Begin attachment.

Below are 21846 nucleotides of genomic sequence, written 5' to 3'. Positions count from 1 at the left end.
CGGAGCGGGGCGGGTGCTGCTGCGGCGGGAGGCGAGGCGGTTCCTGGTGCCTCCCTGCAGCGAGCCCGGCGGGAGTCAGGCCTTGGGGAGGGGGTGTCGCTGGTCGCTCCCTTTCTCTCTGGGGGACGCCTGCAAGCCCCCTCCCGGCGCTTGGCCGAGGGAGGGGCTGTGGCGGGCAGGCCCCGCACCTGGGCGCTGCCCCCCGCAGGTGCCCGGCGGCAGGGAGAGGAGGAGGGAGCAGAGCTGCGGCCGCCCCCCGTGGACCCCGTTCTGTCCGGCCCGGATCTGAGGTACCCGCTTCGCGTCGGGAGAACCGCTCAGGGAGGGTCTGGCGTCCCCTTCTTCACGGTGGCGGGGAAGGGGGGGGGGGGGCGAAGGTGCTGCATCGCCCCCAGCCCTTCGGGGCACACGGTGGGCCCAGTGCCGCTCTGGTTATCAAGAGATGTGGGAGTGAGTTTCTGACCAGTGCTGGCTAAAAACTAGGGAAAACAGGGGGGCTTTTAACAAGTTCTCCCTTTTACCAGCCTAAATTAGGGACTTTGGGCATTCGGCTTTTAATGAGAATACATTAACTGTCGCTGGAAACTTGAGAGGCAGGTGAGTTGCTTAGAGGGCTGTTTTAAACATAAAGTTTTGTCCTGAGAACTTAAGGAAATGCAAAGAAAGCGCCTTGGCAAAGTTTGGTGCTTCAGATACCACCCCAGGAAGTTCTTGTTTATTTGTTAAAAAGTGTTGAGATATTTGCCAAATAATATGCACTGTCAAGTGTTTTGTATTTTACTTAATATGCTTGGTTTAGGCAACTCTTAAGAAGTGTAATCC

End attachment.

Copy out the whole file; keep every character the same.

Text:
Below are 21846 nucleotides of genomic sequence, written 5' to 3'. Positions count from 1 at the left end.
CGGAGCGGGGCGGGTGCTGCTGCGGCGGGAGGCGAGGCGGTTCCTGGTGCCTCCCTGCAGCGAGCCCGGCGGGAGTCAGGCCTTGGGGAGGGGGTGTCGCTGGTCGCTCCCTTTCTCTCTGGGGGACGCCTGCAAGCCCCCTCCCGGCGCTTGGCCGAGGGAGGGGCTGTGGCGGGCAGGCCCCGCACCTGGGCGCTGCCCCCCGCAGGTGCCCGGCGGCAGGGAGAGGAGGAGGGAGCAGAGCTGCGGCCGCCCCCCGTGGACCCCGTTCTGTCCGGCCCGGATCTGAGGTACCCGCTTCGCGTCGGGAGAACCGCTCAGGGAGGGTCTGGCGTCCCCTTCTTCACGGTGGCGGGGAAGGGGGGGGGGGGGCGAAGGTGCTGCATCGCCCCCAGCCCTTCGGGGCACACGGTGGGCCCAGTGCCGCTCTGGTTATCAAGAGATGTGGGAGTGAGTTTCTGACCAGTGCTGGCTAAAAACTAGGGAAAACAGGGGGGCTTTTAACAAGTTCTCCCTTTTACCAGCCTAAATTAGGGACTTTGGGCATTCGGCTTTTAATGAGAATACATTAACTGTCGCTGGAAACTTGAGAGGCAGGTGAGTTGCTTAGAGGGCTGTTTTAAACATAAAGTTTTGTCCTGAGAACTTAAGGAAATGCAAAGAAAGCGCCTTGGCAAAGTTTGGTGCTTCAGATACCACCCCAGGAAGTTCTTGTTTATTTGTTAAAAAGTGTTGAGATATTTGCCAAATAATATGCACTGTCAAGTGTTTTGTATTTTACTTAATATGCTTGGTTTAGGCAACTCTTAAGAAGTGTAATCC